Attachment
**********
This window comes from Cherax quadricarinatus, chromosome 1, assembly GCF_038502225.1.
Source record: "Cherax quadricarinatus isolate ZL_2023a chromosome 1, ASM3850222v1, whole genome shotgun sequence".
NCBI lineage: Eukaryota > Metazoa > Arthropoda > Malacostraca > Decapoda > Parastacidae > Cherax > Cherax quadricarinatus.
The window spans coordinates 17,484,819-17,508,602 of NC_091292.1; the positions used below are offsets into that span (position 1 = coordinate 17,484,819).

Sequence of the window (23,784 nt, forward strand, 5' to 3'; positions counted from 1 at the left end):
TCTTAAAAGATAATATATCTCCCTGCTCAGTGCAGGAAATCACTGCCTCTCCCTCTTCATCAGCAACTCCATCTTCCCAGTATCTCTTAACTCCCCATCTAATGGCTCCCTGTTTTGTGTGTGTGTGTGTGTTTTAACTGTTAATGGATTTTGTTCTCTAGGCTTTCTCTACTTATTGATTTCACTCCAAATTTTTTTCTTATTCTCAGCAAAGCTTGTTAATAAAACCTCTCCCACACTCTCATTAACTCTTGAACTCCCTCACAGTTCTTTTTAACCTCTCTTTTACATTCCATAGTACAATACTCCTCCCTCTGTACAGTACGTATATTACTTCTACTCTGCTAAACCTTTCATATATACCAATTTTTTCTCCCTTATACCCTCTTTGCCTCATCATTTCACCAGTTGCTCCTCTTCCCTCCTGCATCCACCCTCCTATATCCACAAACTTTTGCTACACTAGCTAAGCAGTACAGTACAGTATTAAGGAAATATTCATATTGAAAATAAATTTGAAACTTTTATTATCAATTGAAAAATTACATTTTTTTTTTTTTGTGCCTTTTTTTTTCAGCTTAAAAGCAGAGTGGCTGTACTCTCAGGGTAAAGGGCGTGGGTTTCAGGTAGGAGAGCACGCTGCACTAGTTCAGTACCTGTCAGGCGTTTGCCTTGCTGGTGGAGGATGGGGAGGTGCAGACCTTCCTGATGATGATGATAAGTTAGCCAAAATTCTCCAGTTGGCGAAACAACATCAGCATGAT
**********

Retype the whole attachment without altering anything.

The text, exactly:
This window comes from Cherax quadricarinatus, chromosome 1, assembly GCF_038502225.1.
Source record: "Cherax quadricarinatus isolate ZL_2023a chromosome 1, ASM3850222v1, whole genome shotgun sequence".
NCBI lineage: Eukaryota > Metazoa > Arthropoda > Malacostraca > Decapoda > Parastacidae > Cherax > Cherax quadricarinatus.
The window spans coordinates 17,484,819-17,508,602 of NC_091292.1; the positions used below are offsets into that span (position 1 = coordinate 17,484,819).

Sequence of the window (23,784 nt, forward strand, 5' to 3'; positions counted from 1 at the left end):
TCTTAAAAGATAATATATCTCCCTGCTCAGTGCAGGAAATCACTGCCTCTCCCTCTTCATCAGCAACTCCATCTTCCCAGTATCTCTTAACTCCCCATCTAATGGCTCCCTGTTTTGTGTGTGTGTGTGTGTTTTAACTGTTAATGGATTTTGTTCTCTAGGCTTTCTCTACTTATTGATTTCACTCCAAATTTTTTTCTTATTCTCAGCAAAGCTTGTTAATAAAACCTCTCCCACACTCTCATTAACTCTTGAACTCCCTCACAGTTCTTTTTAACCTCTCTTTTACATTCCATAGTACAATACTCCTCCCTCTGTACAGTACGTATATTACTTCTACTCTGCTAAACCTTTCATATATACCAATTTTTTCTCCCTTATACCCTCTTTGCCTCATCATTTCACCAGTTGCTCCTCTTCCCTCCTGCATCCACCCTCCTATATCCACAAACTTTTGCTACACTAGCTAAGCAGTACAGTACAGTATTAAGGAAATATTCATATTGAAAATAAATTTGAAACTTTTATTATCAATTGAAAAATTACATTTTTTTTTTTTTGTGCCTTTTTTTTTCAGCTTAAAAGCAGAGTGGCTGTACTCTCAGGGTAAAGGGCGTGGGTTTCAGGTAGGAGAGCACGCTGCACTAGTTCAGTACCTGTCAGGCGTTTGCCTTGCTGGTGGAGGATGGGGAGGTGCAGACCTTCCTGATGATGATGATAAGTTAGCCAAAATTCTCCAGTTGGCGAAACAACATCAGCATGAT